Where else could I be more radical? Why must everything get thrown to the wind at once? I still feel that resistant, resilient duality. And yet even as I try to name it, I undercut my thoughts. Privilege is blind by its nature. Is it true that I only perceive my choices?

I ask myself to be brave, and am ashamed by the idea of not being brave enough. Of course these go hand in hand.


Jan 26, 2019

12I went on Zen meditation retreat for four days of silence the second weekend of January. Silence, in this context, is protected by not speaking, but also by avoiding communication through gesture or eye contact. The Zen form is firm but not punishing. We join our voices in chanting and support each other physically by sharing food, chores, and meditation. Breaking silence does happen, sometimes necessarily and sometimes accidentally. There are no punishments. There is just a return to the form.

During this seshin, I noticed that each time I was tempted to break silence it came from a idea that I could help someone else. Maybe another guest didn’t know where a pan went in the kitchen during clean up, or I noticed someone was breaking another aspect of the form unintentionally. Maybe they had mud on their shoes and were making marks on the floor. Maybe the coffee ran out and they didn’t know how to get more. In the shelter of a vow of silence, I allowed these impulses to pile up. I had the time to notice myself wanting to become involved in someone else’s practice, wanting to alter it. I could relax with the instruction that I be responsible only for my own actions. Underneath impulses not indulged, emotions and body sensations revealed themselves in patterns: tissue rhythms of energetic involvement that I projected on other people in the present but, with time to unfurl, revealed themselves as recitations or reverberations from deep in my identity. Why did I want to get involved with other people when I had come explicitly to care for myself? What is this urge to help that arises stubbornly within me? What is the pattern revealing?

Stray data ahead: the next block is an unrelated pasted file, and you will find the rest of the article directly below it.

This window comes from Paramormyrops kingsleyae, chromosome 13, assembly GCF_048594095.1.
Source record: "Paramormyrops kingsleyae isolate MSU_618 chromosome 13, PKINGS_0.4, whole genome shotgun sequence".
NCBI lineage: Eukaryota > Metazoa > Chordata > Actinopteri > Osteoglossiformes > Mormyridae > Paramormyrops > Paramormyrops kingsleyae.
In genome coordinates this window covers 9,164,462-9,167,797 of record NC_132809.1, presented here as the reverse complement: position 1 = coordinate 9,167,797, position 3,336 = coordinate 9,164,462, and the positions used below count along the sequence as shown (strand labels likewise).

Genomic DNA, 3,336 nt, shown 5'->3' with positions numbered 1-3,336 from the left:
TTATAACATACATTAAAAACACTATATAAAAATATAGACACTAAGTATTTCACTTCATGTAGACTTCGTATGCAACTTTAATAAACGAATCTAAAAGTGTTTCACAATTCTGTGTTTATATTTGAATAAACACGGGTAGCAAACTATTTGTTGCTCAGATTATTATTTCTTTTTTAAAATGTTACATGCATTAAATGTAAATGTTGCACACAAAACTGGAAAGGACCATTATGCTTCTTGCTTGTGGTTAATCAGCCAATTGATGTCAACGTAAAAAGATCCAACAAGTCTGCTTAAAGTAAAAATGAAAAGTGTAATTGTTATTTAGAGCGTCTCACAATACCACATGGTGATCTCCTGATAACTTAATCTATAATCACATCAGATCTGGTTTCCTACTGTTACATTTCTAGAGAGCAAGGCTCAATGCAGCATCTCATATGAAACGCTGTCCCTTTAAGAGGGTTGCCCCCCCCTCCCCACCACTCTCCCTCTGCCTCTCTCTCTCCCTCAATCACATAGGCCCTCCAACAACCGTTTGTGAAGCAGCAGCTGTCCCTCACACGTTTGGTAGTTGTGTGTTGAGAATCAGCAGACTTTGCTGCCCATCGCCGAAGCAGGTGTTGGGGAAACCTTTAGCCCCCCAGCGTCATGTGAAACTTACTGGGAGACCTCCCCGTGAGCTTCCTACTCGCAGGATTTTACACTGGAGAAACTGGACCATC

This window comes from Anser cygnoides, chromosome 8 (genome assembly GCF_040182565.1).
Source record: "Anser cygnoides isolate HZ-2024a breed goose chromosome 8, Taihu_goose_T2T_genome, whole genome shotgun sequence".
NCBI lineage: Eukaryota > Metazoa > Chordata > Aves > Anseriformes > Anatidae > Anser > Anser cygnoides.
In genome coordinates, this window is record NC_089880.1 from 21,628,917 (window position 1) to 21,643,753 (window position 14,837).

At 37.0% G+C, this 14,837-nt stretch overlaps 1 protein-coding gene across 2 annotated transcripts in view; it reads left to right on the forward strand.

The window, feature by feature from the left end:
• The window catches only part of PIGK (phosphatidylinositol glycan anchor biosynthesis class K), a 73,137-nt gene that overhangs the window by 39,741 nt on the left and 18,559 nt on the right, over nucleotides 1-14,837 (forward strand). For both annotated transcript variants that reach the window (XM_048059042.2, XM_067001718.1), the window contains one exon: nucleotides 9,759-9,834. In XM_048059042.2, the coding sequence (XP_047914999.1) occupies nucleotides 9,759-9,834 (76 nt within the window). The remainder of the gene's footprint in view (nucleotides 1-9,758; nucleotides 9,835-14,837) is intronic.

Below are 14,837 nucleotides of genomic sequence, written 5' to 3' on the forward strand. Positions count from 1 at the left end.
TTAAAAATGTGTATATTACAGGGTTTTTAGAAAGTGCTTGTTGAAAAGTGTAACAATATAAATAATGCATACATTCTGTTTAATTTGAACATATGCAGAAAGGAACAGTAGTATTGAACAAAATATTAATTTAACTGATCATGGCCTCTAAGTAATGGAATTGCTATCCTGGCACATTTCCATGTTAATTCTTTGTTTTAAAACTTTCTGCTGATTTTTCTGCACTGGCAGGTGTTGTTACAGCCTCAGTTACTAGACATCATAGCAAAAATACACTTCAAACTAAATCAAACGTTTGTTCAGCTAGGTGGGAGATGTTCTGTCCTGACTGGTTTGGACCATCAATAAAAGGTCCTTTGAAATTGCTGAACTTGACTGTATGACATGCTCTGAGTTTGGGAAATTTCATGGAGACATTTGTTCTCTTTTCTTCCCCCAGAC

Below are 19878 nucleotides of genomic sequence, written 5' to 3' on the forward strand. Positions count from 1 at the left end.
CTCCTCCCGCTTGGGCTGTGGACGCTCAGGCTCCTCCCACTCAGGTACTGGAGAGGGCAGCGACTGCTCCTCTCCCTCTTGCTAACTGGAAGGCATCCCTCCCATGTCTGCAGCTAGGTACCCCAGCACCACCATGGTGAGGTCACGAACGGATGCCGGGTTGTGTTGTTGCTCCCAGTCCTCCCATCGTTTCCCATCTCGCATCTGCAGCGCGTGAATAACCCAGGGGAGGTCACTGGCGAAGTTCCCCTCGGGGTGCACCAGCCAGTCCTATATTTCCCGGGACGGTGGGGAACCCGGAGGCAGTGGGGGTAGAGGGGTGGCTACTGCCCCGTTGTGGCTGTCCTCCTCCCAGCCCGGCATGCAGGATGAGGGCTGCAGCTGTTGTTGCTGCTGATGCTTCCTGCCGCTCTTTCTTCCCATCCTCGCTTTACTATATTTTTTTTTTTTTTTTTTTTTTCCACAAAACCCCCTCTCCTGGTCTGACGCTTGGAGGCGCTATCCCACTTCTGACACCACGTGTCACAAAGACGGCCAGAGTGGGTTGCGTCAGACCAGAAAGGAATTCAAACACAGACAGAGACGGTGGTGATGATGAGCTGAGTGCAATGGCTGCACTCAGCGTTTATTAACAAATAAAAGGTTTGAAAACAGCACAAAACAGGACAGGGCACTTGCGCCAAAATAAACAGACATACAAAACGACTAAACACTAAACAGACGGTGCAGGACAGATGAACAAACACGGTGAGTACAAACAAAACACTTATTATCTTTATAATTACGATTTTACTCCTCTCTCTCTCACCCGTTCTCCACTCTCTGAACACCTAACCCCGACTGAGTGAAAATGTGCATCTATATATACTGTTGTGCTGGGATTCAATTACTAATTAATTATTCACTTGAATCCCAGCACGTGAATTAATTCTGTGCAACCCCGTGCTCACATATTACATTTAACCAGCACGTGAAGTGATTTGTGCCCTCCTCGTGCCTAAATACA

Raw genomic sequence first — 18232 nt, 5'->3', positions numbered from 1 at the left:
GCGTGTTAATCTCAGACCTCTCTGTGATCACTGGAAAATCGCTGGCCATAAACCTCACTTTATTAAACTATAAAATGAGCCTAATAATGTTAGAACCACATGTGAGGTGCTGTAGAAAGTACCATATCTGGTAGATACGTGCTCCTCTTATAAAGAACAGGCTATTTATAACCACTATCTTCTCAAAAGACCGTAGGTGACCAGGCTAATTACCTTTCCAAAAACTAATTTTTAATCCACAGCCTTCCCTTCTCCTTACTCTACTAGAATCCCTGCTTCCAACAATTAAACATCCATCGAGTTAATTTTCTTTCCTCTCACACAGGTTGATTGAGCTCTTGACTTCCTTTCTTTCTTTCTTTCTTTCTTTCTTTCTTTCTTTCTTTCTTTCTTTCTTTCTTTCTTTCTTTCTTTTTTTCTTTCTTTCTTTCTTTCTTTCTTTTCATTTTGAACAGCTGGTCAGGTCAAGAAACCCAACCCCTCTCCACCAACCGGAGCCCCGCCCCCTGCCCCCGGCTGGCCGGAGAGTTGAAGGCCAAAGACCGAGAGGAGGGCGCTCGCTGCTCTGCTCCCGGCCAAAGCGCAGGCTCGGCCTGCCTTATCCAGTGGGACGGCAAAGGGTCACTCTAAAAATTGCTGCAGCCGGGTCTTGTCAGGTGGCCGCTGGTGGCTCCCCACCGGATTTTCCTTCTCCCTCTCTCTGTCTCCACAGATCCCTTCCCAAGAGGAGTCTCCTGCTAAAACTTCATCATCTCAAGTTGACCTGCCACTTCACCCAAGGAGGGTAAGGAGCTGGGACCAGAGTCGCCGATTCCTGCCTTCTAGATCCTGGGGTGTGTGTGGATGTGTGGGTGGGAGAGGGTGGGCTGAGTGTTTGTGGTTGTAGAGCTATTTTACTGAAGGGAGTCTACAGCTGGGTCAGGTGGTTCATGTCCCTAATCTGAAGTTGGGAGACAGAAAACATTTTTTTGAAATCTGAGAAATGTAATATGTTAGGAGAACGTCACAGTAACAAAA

At the end of the retreat, we shared in a circle about our experiences. I wanted to speak about whiteness because the retreat attendees were overwhelmingly white, the ordained and residents were all white but for one young woman of Japanese descent, and I recognize whiteness operating in the – in this case, I believe, condoned and respectful – borrowing and adaptation of another, dominated, culture’s spiritual and ritualistic heritage. 

I wanted to speak about whiteness because it is my spiritual obligation. And I wanted to because it is so tempting not to. 

As each person shared, though, I came to be aware of a pattern of not being able to focus fully on what they were saying because of how I was internally adapting what I was going to say about whiteness. In a sense, I was learning about the people in the circle with me for the first time, and as I did so, I was, almost unconsciously, adjusting my pitch to the audience. I was looking to “help” them.